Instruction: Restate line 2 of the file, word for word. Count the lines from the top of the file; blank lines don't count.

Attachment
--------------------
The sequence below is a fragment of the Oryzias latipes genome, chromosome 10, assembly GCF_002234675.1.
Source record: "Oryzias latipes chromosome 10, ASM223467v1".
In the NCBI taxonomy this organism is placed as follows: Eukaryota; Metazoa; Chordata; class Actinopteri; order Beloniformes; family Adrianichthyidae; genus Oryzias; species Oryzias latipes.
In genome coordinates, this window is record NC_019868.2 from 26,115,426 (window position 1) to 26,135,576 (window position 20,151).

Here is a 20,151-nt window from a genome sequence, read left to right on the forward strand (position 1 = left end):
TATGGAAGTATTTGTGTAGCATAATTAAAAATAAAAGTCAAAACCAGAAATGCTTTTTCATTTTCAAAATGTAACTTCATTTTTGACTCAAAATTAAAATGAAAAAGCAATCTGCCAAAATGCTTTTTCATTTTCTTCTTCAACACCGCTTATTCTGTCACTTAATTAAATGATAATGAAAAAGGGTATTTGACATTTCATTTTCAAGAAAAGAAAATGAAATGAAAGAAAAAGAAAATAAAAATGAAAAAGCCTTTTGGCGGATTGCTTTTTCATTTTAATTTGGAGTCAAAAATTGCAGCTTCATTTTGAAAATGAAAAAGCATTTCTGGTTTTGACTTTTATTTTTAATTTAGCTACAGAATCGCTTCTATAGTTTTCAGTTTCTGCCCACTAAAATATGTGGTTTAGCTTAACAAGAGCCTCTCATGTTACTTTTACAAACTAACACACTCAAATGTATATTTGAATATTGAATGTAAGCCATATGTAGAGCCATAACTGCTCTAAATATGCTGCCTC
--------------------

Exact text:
Source record: "Oryzias latipes chromosome 10, ASM223467v1".